On Wednesday 24th April, we hosted the latest in our series of You Can Now talks in the YCN Shop & Library.
Over the course of the evening, we heard from speakers working within the world of children's books about how they came to be published, whilst the Made in Me team introduced an opportunity for illustrative storytellers to see their work published as a Me Book.
Our first speaker was Rachel Bright, a self-proclaimed "wordsmith, illustrator and eternal optimist", who discussed the somewhat indirect route she took to becoming a published children's book author. After graduating from the Graphic Design course at Kingston University, she was hired as a Junior Designer at London-based luxury stationery company Smythson of Bond Street. A three-hour round trip commute to work everyday provided Rachel with the perfect opportunity to develop her writing, and it was on these journeys that the first of her stories began to take shape.
A string of other jobs (including air hostess, landscape gardener and an extra on Doctor Who) followed before Rachel moved to Bristol to work as a copywriter, whilst simultaneously studying on the MA Printmaking course at the University of West England. It was specialising in copperplate printing and experimenting with typesetting in the letterpress room here that helped inform and develop Rachel's signature style.
Rachel stressed the importance of showing your work to whoever will look at it, remembering how exhibiting her own illustrations led directly to a meeting with the Commissioning Editor at Puffin. She also spoke about the benefits of always trying new things, using her recent switch to the solar plate etching process as an example.
Finally, we were treated to a sneak preview of Walter & the No-Need-to Worry Suit, one of two titles by Rachel which will be published as Me Books next month.
Next up was Benji Davies, an illustrator, animator and author of the upcoming picture book The Storm Whale. He presented a number of projects he had been invoked with over the last 10 years, including around 20 publications for the likes of Macmillan, Usborne and Nosy Crow.
Benji then showed us some of the artists he looks to for inspiration, from the energetic and atmospheric illustrations of Carl Giles to the "incredible draughtsmanship" of Gustaf Tenggren. He proceeded to highlight some of the picture books in his portfolio, including On The Moon, which combined hand-drawn illustrations with real photographs of the lunar landscape from NASA and Hodge the Hedgehog, the first children's book he worked on.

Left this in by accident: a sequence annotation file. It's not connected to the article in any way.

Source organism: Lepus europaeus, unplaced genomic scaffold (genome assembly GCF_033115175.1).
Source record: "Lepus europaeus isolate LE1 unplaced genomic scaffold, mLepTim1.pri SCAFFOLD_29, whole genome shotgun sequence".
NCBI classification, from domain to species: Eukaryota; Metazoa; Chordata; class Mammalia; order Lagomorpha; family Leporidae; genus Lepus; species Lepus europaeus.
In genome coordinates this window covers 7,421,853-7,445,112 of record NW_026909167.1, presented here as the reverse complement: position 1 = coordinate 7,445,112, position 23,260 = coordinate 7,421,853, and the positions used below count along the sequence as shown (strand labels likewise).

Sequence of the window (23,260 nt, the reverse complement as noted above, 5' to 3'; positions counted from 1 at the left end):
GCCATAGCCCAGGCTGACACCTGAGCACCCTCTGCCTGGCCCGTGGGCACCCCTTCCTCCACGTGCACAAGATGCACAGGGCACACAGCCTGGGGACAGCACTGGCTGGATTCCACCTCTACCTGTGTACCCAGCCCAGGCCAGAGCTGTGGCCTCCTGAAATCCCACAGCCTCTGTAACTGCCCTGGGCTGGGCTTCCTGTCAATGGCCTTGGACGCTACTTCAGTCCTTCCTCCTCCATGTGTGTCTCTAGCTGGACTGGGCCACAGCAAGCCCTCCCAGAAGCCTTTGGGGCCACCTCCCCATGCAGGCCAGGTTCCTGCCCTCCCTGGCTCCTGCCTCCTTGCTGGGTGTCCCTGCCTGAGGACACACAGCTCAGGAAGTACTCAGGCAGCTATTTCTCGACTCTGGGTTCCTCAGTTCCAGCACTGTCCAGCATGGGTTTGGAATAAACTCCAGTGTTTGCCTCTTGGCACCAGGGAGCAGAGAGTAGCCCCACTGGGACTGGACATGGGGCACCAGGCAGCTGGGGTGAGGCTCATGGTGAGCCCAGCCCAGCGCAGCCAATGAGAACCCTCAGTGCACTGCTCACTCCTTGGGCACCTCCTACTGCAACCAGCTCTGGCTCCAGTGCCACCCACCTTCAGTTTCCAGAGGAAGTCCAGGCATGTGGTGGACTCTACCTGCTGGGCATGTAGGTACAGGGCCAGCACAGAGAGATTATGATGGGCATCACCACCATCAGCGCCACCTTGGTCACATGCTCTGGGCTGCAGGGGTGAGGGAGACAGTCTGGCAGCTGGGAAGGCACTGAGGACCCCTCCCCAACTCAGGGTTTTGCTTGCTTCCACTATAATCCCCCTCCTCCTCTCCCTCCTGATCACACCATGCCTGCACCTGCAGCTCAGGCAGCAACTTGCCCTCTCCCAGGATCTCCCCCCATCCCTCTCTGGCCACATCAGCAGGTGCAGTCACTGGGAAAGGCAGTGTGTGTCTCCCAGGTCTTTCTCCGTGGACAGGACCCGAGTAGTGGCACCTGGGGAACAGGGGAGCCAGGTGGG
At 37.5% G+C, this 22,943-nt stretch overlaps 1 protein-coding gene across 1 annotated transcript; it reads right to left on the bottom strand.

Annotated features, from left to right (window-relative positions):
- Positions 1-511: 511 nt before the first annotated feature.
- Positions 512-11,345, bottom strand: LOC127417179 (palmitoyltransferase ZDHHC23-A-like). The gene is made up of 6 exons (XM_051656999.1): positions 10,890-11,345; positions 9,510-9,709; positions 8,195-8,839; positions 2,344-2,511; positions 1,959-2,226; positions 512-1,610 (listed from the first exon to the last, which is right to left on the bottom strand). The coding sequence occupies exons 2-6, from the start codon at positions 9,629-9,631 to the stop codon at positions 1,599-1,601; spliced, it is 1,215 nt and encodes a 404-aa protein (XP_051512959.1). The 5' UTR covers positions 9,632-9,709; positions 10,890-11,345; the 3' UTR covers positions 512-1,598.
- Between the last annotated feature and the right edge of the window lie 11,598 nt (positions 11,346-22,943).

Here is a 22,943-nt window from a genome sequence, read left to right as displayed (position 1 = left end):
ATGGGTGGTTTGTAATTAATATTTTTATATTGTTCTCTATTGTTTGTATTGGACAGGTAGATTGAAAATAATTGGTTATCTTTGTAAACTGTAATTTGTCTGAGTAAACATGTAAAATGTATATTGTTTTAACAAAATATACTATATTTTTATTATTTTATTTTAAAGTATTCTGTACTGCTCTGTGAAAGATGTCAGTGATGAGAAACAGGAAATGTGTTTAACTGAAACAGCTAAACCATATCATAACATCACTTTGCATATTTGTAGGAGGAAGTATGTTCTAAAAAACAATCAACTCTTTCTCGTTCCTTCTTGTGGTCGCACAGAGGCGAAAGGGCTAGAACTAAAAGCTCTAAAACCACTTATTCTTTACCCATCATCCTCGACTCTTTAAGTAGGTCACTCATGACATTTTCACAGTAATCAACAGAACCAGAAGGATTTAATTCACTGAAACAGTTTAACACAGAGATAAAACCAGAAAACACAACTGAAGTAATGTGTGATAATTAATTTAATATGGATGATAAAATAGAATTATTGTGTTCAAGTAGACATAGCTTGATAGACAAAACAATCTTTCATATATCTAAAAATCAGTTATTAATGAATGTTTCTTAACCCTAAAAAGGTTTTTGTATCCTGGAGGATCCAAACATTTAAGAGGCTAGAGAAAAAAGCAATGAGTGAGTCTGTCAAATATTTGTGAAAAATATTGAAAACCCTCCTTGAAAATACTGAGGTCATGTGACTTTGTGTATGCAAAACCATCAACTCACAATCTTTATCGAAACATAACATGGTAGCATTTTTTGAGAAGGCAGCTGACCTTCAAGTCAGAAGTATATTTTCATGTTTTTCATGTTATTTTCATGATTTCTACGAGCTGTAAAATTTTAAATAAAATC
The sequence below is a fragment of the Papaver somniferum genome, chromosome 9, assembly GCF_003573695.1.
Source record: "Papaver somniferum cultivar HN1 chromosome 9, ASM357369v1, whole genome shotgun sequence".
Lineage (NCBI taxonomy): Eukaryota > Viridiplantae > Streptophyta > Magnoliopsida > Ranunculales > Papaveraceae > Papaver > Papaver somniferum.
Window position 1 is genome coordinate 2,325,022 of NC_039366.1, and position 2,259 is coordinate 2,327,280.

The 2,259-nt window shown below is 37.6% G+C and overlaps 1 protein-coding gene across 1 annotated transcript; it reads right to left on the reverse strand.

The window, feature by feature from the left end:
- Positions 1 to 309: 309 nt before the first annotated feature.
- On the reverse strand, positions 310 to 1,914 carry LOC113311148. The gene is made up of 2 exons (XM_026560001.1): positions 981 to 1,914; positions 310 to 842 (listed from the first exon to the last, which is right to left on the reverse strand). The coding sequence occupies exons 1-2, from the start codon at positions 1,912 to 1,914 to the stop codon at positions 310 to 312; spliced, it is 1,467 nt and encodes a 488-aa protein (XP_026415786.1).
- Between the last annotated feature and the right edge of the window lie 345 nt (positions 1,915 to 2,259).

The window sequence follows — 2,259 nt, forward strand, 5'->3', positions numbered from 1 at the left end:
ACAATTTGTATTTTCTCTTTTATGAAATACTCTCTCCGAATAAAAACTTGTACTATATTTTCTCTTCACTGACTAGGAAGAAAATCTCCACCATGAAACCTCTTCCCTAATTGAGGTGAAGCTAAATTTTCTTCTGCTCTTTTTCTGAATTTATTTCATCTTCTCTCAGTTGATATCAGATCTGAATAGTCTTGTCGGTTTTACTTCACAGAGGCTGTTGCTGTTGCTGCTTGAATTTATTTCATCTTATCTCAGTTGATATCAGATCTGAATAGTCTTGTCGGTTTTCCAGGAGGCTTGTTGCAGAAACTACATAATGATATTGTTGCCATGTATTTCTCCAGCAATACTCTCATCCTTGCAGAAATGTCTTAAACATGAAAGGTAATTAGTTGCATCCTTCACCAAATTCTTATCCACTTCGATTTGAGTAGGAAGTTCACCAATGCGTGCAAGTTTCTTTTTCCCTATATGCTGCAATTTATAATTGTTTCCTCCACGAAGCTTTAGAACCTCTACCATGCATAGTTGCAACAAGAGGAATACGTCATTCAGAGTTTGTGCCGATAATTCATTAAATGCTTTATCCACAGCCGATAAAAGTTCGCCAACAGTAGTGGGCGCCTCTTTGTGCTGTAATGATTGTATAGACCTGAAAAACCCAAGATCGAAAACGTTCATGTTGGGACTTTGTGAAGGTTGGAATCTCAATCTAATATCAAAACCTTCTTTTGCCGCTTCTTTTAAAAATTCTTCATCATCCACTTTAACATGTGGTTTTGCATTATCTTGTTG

To conclude his talk, Benji showed us some spreads from The Storm Whale, which is to be published by Simon & Schuster in August. The idea for the story came from an animation entitled A Bowl of Soup, which Benji directed during his final year at university. He outlined some of the challenges he had encountered in adapting the short film into a story book, such as adding words to an otherwise silent narrative.
Our last speaker was James Huggins, Co-Founder and Director of Made in Me. Like Rachel, James took a roundabout route into the industry, beginning with experimenting in digital art and design in his spare time whilst studying Philosophy and Psychology in Edinburgh. This evolved into an interest in visual effects, which ultimately led to helping establish Escape Studios in 2002.
Following on from this venture, James set up Made in Me with his brother-in-law in 2009. Aspiring to bring the picture book format into the digital world, the team developed The Land of Me, a fully-interactive early learning adventure for children. Whilst the project was well-received in the industry, its limited exposure meant it failed to make as much of a commercial impact.
With the arrival of the iPad, James found the perfect platform through which to achieve Made in Me's vision. The team set about developing Me Books, a new product that could be seen by more people than its predecessor by being sold through the App Store.
We learned how James wanted to recreate the playfulness of reading a picture book in real life as an interactive experience. Rather than reading the book from start to finish in the conventional way, young readers are encouraged to play with the words, draw over the images and record new audio to sculpt the narrative.
These titles are sold through the app, which James likened to an online book shop. Not only is the selection of titles incredibly diverse (everything from Tiger-pig to Peppa Pig is on there), it creates an even playing field, with titles from large publishers such as Penguin sitting alongside independent publications written and illustrated by recent graduates. There are no charges involved in selling a title through the Me Books store, with each author receiving 50% of all profits.
Made in Me are always looking for new titles to be published as Me Books. With this in mind, James ended his presentation by extending the opportunity to YCN members. If you have a picture book you would like to see sold through the Me Books store, then you can submit your title for consideration by sending a finished .pdf to firstname.lastname@example.org
We would like to thank all of our speakers for their inspiring presentations, and Vita Coco for providing the refreshments.
Location:72 Rivington Street,
London, EC2A 3AY,
Start:24th April, 2013 at 6:30pm
End:24th April, 2013 at 8:00pm